Tony-winning star of stage and screen Mary Alice died July 27 at the age of 85 in New York City.
Alice is best known to Broadway theatregoers for her Tony- and Drama Desk Award–winning performance as Rose in the original Broadway production of August Wilson's Fences, a role she played opposite James Earl Jones. The play, part of Wilson's Century Cycle exploring the Black experience in America in each decade of the 20th century, centers on Troy, a former Negro League baseball star now working as a trash collector. Over the course of the play, it is revealed that Troy is having an affair with another woman with whom he has fathered a child. Alice talked about her take on the role of Troy's wife to The New York Times in 1987.
"I don't think my essence is too different from her. I based her not only on myself but on my mother, my aunts, my grandmother, and other women I knew growing up in Chicago in the 1950's," she said. "Sometimes you just feel an affinity; you immediately know who a person is, and she's one of those roles I identified with very early on. These were women who were not educated, living in a time before women's liberation, and their identities were tied up in their husbands. They put up with a lot of indignities and humiliations because they were women and were attached to men, and their life outside the house was very limited. Other than going to church, it was family."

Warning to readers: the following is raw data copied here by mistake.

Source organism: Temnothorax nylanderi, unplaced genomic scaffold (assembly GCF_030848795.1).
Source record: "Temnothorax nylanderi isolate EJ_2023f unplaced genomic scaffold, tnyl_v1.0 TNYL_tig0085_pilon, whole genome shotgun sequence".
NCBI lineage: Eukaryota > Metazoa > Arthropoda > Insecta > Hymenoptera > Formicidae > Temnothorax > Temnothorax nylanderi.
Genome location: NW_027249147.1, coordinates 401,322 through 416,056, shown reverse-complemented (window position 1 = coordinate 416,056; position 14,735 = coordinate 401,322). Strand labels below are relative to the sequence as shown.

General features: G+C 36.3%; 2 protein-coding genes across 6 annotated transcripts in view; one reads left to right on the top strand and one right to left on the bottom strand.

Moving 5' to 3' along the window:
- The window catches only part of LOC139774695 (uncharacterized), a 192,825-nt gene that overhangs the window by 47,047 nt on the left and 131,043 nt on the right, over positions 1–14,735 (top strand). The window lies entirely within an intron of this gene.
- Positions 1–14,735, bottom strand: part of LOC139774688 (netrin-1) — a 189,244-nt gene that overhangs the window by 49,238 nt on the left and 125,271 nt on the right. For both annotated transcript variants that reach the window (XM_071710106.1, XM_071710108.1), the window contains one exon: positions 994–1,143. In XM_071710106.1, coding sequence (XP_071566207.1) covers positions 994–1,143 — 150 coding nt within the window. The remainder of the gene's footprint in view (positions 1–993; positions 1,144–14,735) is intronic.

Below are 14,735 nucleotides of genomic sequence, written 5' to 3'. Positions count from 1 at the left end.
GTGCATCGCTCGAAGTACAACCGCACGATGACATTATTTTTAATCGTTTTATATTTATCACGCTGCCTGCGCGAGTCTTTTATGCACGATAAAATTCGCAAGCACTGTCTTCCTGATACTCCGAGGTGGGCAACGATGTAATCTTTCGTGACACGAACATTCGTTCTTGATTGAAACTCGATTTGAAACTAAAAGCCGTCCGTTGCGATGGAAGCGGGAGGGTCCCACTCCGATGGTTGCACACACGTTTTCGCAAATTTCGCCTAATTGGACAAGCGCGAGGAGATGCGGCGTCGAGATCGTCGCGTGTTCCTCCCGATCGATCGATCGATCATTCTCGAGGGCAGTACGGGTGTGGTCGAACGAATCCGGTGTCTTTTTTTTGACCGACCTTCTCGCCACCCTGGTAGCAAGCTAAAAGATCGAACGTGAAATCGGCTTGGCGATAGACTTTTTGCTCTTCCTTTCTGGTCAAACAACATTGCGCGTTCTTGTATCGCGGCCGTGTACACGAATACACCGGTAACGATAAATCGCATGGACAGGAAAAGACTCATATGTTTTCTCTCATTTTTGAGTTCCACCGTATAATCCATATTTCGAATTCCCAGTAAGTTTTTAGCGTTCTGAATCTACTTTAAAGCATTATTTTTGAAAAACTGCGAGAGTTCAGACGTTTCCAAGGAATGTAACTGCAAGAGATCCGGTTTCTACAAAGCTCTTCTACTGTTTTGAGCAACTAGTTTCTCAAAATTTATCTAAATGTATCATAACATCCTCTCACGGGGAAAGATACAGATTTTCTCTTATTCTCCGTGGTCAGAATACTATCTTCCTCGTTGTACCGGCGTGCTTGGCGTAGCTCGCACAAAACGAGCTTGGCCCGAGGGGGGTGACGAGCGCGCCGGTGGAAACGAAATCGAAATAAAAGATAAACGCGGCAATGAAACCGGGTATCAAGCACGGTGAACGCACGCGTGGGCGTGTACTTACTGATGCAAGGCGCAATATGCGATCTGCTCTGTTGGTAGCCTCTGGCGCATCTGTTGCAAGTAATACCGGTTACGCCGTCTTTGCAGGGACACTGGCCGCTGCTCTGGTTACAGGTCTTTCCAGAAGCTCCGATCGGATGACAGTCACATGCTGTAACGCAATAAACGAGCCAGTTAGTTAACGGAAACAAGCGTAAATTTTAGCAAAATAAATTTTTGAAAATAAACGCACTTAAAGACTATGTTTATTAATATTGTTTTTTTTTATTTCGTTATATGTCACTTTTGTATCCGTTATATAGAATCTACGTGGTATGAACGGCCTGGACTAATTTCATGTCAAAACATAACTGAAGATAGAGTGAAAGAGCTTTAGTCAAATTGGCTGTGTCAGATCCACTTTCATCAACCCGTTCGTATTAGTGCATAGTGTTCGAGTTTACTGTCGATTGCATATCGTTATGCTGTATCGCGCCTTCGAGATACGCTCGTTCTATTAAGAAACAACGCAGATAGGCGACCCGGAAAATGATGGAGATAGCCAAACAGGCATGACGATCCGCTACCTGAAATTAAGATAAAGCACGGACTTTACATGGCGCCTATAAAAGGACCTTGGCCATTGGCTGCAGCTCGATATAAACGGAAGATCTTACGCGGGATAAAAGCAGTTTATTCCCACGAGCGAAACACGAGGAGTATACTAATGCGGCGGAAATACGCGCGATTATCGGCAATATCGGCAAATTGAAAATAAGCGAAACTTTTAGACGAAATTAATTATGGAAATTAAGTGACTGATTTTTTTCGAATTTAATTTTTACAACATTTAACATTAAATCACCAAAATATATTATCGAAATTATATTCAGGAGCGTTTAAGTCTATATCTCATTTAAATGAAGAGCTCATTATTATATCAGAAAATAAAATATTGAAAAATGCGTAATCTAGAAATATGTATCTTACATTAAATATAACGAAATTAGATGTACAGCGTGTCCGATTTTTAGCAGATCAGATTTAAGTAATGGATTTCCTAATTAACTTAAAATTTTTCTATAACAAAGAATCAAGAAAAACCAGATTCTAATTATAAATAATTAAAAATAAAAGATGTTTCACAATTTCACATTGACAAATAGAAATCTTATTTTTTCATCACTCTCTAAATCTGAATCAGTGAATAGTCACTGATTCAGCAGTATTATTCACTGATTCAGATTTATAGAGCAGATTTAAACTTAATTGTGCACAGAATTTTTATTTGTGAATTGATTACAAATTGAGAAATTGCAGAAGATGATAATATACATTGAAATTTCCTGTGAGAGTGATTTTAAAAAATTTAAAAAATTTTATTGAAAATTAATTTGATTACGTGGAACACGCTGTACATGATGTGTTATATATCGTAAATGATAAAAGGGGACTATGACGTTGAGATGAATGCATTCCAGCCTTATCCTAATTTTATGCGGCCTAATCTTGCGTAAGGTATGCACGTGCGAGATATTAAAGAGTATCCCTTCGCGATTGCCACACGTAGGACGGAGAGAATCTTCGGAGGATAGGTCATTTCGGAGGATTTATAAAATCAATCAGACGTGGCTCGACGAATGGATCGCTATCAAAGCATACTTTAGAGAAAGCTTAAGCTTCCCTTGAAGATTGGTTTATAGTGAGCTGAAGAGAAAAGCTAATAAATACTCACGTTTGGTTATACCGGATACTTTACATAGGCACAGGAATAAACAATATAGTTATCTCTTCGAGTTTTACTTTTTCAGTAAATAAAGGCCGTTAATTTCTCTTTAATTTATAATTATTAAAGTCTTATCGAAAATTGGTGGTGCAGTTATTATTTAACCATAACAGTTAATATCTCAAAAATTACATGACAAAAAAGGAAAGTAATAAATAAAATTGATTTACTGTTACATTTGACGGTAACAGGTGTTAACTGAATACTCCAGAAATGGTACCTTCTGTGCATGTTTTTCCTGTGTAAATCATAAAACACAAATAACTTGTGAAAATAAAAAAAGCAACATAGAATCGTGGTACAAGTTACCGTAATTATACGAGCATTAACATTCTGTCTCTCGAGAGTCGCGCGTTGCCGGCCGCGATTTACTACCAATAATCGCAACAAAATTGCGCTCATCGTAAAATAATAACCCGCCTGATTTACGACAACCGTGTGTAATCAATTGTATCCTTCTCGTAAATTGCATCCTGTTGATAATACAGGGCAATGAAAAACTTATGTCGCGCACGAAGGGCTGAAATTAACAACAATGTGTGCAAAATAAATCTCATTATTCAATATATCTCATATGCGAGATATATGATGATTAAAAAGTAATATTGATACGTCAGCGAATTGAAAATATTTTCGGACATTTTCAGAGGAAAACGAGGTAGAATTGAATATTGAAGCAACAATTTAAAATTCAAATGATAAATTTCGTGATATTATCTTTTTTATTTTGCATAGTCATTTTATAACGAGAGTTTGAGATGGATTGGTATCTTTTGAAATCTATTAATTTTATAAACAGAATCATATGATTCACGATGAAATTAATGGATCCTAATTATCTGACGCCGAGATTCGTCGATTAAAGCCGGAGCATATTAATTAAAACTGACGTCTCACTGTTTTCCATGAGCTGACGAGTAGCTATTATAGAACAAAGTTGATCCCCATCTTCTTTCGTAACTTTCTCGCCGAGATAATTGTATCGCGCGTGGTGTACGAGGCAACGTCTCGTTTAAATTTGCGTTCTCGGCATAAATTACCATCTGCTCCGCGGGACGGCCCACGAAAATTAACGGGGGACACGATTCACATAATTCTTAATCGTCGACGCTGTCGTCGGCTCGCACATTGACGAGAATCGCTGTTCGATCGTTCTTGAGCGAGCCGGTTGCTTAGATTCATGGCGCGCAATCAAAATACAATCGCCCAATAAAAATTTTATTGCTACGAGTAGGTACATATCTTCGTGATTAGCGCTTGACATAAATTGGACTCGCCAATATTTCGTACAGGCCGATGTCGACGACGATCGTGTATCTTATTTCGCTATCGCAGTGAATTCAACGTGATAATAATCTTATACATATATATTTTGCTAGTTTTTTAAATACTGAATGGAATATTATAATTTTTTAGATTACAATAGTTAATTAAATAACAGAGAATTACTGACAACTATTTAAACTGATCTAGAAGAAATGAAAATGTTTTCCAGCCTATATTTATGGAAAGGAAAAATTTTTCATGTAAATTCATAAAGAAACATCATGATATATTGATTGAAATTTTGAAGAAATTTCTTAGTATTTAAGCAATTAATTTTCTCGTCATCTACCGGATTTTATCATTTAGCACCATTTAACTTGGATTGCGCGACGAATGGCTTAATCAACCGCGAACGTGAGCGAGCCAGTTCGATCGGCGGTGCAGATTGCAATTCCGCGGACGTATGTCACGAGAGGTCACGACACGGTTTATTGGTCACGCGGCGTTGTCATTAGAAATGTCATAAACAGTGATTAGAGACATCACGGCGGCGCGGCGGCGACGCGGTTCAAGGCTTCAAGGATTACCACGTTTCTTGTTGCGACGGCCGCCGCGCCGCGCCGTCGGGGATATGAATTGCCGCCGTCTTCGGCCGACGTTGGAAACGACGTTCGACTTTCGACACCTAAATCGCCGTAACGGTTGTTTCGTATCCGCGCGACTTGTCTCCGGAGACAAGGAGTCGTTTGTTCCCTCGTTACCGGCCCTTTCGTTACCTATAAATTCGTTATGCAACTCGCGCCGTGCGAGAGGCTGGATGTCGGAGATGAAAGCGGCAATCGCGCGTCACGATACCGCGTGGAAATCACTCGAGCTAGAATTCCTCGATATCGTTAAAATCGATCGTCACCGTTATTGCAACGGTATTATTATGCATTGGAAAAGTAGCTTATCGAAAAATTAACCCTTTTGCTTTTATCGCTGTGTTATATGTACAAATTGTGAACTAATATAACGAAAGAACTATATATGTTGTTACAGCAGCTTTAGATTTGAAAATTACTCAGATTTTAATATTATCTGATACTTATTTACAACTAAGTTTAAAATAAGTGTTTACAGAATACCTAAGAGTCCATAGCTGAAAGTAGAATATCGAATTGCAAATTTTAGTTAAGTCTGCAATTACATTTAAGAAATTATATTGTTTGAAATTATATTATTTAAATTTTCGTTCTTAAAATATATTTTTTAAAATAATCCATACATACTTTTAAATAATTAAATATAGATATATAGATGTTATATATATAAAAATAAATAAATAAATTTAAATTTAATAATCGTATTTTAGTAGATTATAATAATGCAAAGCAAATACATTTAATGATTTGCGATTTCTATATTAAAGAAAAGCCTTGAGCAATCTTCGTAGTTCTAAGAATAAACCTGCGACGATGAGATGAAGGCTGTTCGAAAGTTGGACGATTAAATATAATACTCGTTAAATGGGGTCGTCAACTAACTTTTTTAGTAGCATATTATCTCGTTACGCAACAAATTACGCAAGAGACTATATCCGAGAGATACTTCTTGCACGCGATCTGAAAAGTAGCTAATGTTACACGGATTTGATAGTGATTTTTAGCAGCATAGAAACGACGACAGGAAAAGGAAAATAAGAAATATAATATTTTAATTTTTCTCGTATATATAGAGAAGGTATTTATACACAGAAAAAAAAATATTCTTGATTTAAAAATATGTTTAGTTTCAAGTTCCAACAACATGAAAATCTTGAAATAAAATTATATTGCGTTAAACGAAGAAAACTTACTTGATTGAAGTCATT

Alice also received Tony and Drama Desk Award nominations for her performance in 1995's Having Our Say, with additional Broadway credits including The Shadow Box and No Place to Be Somebody. She was inducted into the American Theater Hall of Fame in 2000.
Born Mary Alice Smith in Indianolo, Mississippi, December 3, 1936, Alice started her professional life as an elementary school teacher. By the 1960s, she had returned to her childhood love of acting and started performing in community theatre before moving to New York City and appearing in a number of plays at La MaMa, including Adrienne Kennedy's A Rat's Mass. Alice would make her screen debut in 1974's The Education of Sonny Carson, which led to guest appearances on TV's Police Woman and Sanford and Son and longer runs on All My Children and A Different World. Additional screen credits include Sparkle, Beat Street, Malcolm X, and Life With Mikey. She won an Emmy Award for her work on the 1993 series I'll Fly Away.
Alice made a notable late-career appearance in The Matrix film franchise, taking over the role of The Oracle in The Matrix Revolutions from Gloria Foster following her death; she would reprise the role for the 2003 video game Enter the Matrix.
Alice retired from acting in 2005 and lived in Manhattan until her death.